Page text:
As he walked down the street cursing himself, he realized that he had become as dissatisfied as any corporate hack who vainly dreams of opening his own business, but is too timid and complacent to burst the velvet bonds of his comfortable salary and benefit package.
Thinking of the script made him once again think about Rosie. He had, he freely admitted to himself, now that he was alone, brought her up here for reasons other than purely secretarial. But the more he got to know her (and what had it been? Only eight or nine hours now?) the more he realized that there was something special about her, a certain rightness that he instinctively refused to risk defiling by his eagerness and clumsiness. He knew that if it hadn’t been for his money and his position that he would be quite far down on the list of God’s Gift to Women.
Speaking of women, he realized he had gone about a quarter mile down the strip by now and was gazing at a large neon sign immediately to his right which read “Nunzio’s Gold Nugget Club & Topless Revue”, and below it a rather unimaginative proclamation of “Girls!—Girls!!—Girls!!!” And below that in smaller letters “Special Late Show Fri. & Sat. at 1AM”. Well, he thought, what could it hurt? He had both money and corporate credit card in his pocket and the night air and his critical self-examination had sobered him up quite a bit. He thought he could do with a nightcap or two and maybe he would see someone that he would consider worth inhabiting his dreams for a night or two. He checked his watch: nearly one o’clock now.
He wandered into a confusion of bright lights and a surprisingly large crowd of people—some standing around a small bar at the rear of the cramped room, and others crowded around small circular tables, each with a burning candle set in a chianti bottle in its center. They were laughing and talking and joking, and after the quiet of the street outside Gil felt an unpleasant buzzing in his head. Instinctively recalling the remedy for that, he pushed his way over to the small bar where an overworked and surly bartender was dispensing a seemingly endless series of mixed drinks to the constantly demanding patrons.
Gaining the bartender’s attention briefly he snapped imperiously, “Scotch on the rocks, splash of soda. Got it?”
Without acknowledgement, the bartender miraculously placed the required drink in front of him within a minute or two and said brusquely, “Five bucks, mister. Cash only.”
Gil checked his pocket, came up with a ten and told the guy to keep it. A little goodwill offering, he reasoned, was never out of place.
Grabbing the bill the bartender said, “Gee, thanks, mister,” with almost the hint of a smile gracing his hitherto grim visage.
“No prob,” replied Gil, airily picking up his drink and pushing his way closer to the small stage, just as the room lights began to dim and the small combo struck up a fanfare reminiscent of David Rose’s “The Stripper”. On this cue several rather superannuated women appeared on stage, doing their bumps and grinds automatically but obligingly. They had large but uniformly sagging breasts, too much makeup, and slightly protruding bellies that could not be concealed by the scanty G-strings which were their only real garment other than painful-looking stiletto heels.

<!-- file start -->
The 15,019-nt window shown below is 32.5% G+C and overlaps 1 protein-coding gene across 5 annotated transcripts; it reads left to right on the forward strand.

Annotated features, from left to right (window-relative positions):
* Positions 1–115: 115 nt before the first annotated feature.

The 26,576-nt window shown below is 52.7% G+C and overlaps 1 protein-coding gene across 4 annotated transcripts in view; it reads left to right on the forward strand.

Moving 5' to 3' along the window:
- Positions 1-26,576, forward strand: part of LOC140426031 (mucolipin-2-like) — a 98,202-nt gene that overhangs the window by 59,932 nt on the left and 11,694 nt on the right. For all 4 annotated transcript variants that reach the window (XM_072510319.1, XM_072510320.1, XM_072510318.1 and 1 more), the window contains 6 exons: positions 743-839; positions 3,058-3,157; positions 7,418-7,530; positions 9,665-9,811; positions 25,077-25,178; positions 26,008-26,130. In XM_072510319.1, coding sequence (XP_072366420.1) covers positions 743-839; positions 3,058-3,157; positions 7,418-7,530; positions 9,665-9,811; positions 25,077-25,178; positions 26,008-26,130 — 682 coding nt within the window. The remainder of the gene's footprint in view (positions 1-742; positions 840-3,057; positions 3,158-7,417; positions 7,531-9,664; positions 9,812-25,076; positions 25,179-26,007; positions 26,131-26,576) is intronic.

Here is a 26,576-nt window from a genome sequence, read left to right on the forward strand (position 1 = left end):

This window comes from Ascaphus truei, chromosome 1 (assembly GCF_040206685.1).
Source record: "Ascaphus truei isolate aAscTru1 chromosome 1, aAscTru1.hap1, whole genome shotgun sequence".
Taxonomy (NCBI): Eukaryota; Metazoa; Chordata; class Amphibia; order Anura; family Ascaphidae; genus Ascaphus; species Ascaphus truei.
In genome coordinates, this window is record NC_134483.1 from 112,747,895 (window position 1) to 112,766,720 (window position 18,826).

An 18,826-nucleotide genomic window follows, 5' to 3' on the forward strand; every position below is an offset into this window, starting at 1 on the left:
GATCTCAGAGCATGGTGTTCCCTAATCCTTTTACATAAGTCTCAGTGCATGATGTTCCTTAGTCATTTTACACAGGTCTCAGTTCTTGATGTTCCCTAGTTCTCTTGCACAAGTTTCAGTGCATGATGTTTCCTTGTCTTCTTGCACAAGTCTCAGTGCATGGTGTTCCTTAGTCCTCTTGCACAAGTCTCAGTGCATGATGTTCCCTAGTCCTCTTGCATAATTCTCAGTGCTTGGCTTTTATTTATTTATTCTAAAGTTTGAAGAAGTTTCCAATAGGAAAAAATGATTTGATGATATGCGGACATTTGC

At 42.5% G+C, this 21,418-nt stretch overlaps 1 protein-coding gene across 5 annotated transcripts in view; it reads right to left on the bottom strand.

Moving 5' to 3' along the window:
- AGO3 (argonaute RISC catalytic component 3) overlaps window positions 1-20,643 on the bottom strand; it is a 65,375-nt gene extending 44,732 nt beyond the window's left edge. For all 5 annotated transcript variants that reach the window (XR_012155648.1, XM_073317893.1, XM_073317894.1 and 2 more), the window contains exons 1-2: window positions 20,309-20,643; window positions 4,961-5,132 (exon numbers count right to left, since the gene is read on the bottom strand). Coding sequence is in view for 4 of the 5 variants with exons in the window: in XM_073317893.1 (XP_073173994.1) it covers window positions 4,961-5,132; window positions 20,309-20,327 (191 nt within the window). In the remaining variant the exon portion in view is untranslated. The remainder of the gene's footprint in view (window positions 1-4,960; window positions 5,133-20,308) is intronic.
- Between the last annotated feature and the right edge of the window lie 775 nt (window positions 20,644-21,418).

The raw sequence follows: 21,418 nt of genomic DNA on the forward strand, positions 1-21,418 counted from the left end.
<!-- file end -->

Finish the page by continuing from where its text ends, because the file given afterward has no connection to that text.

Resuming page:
During the course of the next forty-five minutes, Gil consumed another couple of scotches and desultorily viewed the show as it progressed on the small bare proscenium stage. After viewing the proceedings for some time he admitted to himself glumly that he couldn’t find anything here to dream about, much less write home about.
And then suddenly the show was over, last call was made, and Gil got one more for the road and left the premises, a little unsteadily now. Outside it was much as it had been an hour before. It was still clear, cold, bright, but the strip was much more alive now with people pouring out of the various bars and nightclubs, retrieving their cars and flagging down several taxis that had suddenly appeared seemingly out of nowhere. As it was a mere fifteen-minute walk back to his hotel, Gil took no notice of the suddenly frenetic scene.
Upon reaching the hotel, he let himself in with his key and found the lobby again deserted and nearly silent, the only sound a gentle snoring from the direction of the reception desk where the night clerk was obviously ensconced.
Crossing the lobby without being noticed, he mounted the stairs and once again was able to reach the fourth floor without incident or accident, as he was now quite unsteady on his feet.
Upon reaching the top of the stars, however, he saw a curious sight. Directly across the hall from him was, he could swear if his eyes did not deceive him, yet another staircase. But this staircase was peculiar in that for some reason it seemed to shimmer in and out of his field of vision, appearing more solid when he viewed it through peripheral vision and less solid when he viewed it from straight on. His inebriated state made him both unusually fearless and unusually curious. Any trepidations he might normally have, had all disappeared in the fumes of scotch. Wonder where this goes? He thought. I could have sworn there were only four floors to this hotel. Hmm. Maybe it’s just a storage area like an attic or something, but I’ll swear I’ve never seen these stairs before and I’ve been up here three or four times now. I’ve got to see where they lead.